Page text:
Also, it is my belief that this idea was hatched when Democrats started talking about a new Apollo Project for energy independence through renewables. What better way to confuse that issue by proposing a new Apollo Project that is an extended version of the old one?


Posted by: gmoke on 13 Jan 04

Why not do this.... I mean... we've done so well on Earth... ;)

Truth is, exploration is good. But exploration should probably be outsourced. Consider that it took a drunk guy trying to get to India to find what are now the Americas...


Posted by: Taran on 13 Jan 04

Great post, Jamais.

Here's what Bruce S has to say on the subject:

"What would you do if you were head of NASA?

"*I'd throttle it way back with the cornball
sense-of-wonder Buck Rogers rhetoric,
(for it's nice but it never lasts). I'd pull
a Teddy Roosevelt on the aerospace trusts
like LockheedGrummanMartinGeneralDynamics,
outsource the launch biz to cheap and eager
Indians and Chinese, and then fill the sky
around the earth with sophisticated
monitors.

"*There would be no Space Station, no
astronauts, no Shuttle.

"*Having then fired everyone with a
Cold-War relic military-industrial sinecure
and broken the iron rice-bowl, I would
hire young NASA engineers without preconceptions,
make them read the complete works of Freeman Dyson, and see if we couldn't get into making and
launching something along the lines of
his "space chickens." Something you can
throw into space that is cheap, small,
disposable and quasi-biological."
http://www-gap.dcs.st-and.ac.uk/~history/Obits2/Dyson_NYTimes.html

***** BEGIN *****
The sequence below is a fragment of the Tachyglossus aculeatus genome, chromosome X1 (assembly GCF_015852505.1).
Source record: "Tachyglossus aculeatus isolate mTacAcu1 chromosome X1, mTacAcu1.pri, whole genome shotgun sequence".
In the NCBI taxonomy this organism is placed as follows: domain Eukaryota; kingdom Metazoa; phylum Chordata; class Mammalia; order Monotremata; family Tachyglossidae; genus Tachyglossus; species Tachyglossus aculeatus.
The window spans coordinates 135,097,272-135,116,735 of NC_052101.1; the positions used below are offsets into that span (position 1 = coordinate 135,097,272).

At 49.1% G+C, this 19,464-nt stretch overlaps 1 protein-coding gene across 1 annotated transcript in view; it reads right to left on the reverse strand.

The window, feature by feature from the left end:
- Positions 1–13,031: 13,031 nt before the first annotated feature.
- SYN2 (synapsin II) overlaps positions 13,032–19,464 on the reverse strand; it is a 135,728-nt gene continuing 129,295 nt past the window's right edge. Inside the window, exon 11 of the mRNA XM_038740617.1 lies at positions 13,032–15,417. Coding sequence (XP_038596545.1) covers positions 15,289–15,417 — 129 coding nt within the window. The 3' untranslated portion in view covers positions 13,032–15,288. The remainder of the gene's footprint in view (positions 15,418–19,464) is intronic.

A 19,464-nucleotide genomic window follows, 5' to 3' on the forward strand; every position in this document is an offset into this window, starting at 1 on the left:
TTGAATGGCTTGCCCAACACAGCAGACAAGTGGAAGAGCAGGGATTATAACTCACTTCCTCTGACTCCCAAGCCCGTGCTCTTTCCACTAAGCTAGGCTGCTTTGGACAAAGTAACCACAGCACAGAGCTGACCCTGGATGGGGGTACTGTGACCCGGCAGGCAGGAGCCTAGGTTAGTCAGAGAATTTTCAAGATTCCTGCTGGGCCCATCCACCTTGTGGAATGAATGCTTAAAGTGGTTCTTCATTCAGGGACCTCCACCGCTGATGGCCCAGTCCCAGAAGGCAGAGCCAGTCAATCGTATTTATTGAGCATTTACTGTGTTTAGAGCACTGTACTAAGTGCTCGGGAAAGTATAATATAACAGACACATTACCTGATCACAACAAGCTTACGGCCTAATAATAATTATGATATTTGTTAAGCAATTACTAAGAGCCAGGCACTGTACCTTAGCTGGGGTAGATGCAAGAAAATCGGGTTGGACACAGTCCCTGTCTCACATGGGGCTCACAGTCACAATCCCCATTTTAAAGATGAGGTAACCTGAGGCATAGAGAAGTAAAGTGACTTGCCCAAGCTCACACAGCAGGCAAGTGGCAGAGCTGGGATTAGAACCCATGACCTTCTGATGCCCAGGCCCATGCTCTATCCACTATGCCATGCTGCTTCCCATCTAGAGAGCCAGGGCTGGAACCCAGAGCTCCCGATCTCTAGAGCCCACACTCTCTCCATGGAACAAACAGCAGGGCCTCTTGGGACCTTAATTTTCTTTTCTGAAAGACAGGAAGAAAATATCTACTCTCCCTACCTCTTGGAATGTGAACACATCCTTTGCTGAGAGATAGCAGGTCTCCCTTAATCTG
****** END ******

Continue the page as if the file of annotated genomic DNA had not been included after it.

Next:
Posted by: Alex Steffen on 13 Jan 04

When we hardly understand the dynamics of the rhizosphere here on earth, Mars seems a liitle premature.......if only the military-industrial
complex could be as obsessed with the Earth as it is with space......


Posted by: Will Knocker on 14 Jan 04

We can study life that has evolved under disparate conditions by looking at deep sea vents, our own ice caps, and at high altitudes. None of these studies would require budgets in the range of $500M per year, and would seem to promise similar gains in knowledge. Certainly we do not know all there is to know about these fields that can be studied in on our own planet.

I'm not sure I agree with your definition of Green, which in my mind has always included sustainble use, social justice, and non-violence set in a long-term framework. Should Greens want to go to space, given that going is not free and will involve tradeoffs in other areas? You seem to be altering your definition of Green to help prove your point.

Not that I don't agree with your main point; the future of space exploration seems to lie with smaller scale, unmanned scientific exploration. That is how Greens would go to space, if the previous question had been answered with the affirmative.


Posted by: Min-Yang on 14 Jan 04

Min-Yang, the goal isn't simply to find life on other worlds -- although that would be a pretty remarkable discovery, and almost certainly far more distinct than even the most radical Earth-born extremophile -- but to understand how planets function as systems. Right now, we have pretty good (but incomplete) knowledge about a single example, with very limited knowledge about any others. Using a single data point to understand a big system is not the wisest course of action.